Dear Rabbi Fried,
In your recent column about comforting the mourners for a loss and the Jewish people mourning over the destruction of the Temple, you explained the meaning really is to have a paradigm shift and a different perspective on what took place. Could you please elaborate more on that different perspective?
Being that we are presently in the period of the Jewish calendar dubbed “the seven weeks of comforting” following the sad, destructive day of Tisha B’Av, it is indeed appropriate to focus on the meaning of comforting during this time.
I think we can look at this on two levels, where one is a deeper awareness of the other.
Level one is recognizing the Hand of God not only when things are good, but when things seem to be very bad. So bad, in fact, that the very evil perpetrated becomes so insanely evil that it is obviously supernatural in nature.
This is known as the concept of “miracles for the bad.” At times God performs miracles for the good, such as splitting the sea, bringing down the manna, etc. The Jewish people and the world recognize God in these miracles, as these events are quite obviously supernatural occurrences. There occurred equally supernatural events during the course of the destruction.
For example, blood spurted from the canopy of the “Holy of Holies” in the Temple when pierced by the sword of Titus, leading him to believe he had killed the Jewish God. Without going into the reason for this miracle and similar ones, they show us the Hand of God and His involvement no less than when He reveals Himself in ways which are clearly beneficial to us.
When we consider the unprecedented sadistic murder of an entire nation by one of the most sophisticated peoples of the world, utilizing precisely that very sophistication to scientifically decimate millions of people, we are witnessing a “miracle for the bad.”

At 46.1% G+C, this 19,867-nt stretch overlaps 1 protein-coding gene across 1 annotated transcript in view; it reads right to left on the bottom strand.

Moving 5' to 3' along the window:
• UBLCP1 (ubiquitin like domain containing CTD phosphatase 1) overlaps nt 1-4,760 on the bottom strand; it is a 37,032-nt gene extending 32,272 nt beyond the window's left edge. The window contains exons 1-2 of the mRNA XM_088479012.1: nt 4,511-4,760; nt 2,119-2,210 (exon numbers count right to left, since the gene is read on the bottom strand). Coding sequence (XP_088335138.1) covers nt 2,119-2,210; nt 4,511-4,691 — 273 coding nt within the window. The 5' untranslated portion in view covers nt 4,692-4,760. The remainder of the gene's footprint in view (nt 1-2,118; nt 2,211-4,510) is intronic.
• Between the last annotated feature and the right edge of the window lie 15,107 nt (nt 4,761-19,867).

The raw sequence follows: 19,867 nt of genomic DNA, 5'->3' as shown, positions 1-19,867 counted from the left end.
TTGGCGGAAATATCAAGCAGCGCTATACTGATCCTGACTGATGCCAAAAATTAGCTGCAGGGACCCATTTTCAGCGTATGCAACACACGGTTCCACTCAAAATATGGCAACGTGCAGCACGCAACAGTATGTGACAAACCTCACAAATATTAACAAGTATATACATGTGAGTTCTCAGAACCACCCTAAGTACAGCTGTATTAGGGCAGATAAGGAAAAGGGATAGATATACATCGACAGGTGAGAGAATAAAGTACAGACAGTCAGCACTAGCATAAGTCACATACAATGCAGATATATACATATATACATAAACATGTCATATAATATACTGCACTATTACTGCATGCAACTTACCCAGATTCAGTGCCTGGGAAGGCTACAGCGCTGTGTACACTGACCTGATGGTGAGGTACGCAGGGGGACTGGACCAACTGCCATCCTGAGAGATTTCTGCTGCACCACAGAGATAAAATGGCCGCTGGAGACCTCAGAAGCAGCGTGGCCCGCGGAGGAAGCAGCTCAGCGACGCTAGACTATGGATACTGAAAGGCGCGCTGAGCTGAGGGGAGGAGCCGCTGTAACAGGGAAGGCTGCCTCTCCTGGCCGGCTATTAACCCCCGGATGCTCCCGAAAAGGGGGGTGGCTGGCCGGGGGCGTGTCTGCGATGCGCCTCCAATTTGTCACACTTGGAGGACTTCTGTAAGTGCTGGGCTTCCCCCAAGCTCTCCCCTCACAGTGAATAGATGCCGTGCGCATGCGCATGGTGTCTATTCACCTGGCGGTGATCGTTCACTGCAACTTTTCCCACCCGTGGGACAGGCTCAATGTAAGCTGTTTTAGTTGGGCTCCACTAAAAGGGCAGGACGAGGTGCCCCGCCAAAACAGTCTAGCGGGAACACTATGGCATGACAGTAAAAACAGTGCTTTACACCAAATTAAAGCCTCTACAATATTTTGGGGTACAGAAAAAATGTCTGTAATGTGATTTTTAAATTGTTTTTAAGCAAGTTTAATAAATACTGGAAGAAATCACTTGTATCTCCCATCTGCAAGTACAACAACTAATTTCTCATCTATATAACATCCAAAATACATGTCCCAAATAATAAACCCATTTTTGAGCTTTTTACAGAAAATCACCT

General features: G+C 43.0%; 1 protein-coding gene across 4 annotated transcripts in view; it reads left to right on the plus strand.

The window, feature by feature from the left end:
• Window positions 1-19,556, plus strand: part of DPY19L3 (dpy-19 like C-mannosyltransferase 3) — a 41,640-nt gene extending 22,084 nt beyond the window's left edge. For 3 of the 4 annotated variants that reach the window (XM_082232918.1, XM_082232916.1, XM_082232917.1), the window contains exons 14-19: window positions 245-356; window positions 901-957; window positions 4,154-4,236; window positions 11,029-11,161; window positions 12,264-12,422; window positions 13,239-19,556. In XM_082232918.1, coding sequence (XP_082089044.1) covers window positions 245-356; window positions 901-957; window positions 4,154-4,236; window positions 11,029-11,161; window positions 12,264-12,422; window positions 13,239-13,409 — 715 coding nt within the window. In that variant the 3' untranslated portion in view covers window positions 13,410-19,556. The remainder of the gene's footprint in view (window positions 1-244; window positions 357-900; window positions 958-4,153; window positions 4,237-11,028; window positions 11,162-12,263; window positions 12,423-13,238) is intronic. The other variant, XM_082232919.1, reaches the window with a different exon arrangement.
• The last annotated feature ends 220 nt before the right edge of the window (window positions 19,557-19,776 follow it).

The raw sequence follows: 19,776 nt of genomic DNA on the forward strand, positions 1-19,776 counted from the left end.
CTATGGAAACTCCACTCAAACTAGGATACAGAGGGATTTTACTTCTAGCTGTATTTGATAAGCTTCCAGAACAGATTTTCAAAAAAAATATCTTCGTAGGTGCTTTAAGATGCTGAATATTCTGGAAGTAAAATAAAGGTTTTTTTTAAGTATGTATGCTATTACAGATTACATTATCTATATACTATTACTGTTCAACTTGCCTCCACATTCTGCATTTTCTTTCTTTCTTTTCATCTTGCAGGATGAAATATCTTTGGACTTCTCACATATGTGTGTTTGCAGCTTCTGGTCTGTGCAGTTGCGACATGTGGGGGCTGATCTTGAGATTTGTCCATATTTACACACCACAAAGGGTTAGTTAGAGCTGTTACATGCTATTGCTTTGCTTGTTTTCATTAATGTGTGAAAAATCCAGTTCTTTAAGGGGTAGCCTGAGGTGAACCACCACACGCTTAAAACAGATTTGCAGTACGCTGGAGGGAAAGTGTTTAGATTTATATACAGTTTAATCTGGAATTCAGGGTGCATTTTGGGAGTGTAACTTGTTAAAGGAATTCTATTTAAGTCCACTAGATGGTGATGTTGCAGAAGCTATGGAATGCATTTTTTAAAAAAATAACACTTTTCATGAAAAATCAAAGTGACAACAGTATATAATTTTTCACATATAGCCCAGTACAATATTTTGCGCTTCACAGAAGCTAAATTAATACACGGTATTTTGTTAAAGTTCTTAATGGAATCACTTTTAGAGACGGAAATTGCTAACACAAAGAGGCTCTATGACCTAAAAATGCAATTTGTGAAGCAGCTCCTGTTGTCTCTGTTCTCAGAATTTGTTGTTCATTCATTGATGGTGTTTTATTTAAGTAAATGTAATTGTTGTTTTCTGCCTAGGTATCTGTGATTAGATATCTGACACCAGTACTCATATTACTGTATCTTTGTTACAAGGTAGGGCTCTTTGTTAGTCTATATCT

When we try to explain the sum total of anti-Semitism throughout our history by way of sociopolitical theories, we succeed in explaining perhaps 5 percent of what has actually transpired (in the words of my mentor from Jerusalem).
Even when we don’t grasp the reasons for this type of miracle, we can, nevertheless, be cognizant of God’s presence and involvement due to the bizarre nature of the anti-Semitism manifested in the occurrence and take comfort in that fact alone. (To delve into the Talmudic explanations of some of these historical occurrences is a worthy endeavor, worthy of a separate column.)
We are a nation which believes “there is a judgment and there is a Judge,” and that all things happen for a reason. This applies to the Jewish people in general and to each individual specifically. In this way the individual mourner for a personal tragedy joins the collective mourners over the destruction of Israel and the Temple. Similarly they attain comfort with the trust that what transpired wasn’t for naught.
The second perspective, which completes the understanding of this first point, will be the subject of the upcoming column next week, with God’s help.
Dear Rabbi Fried,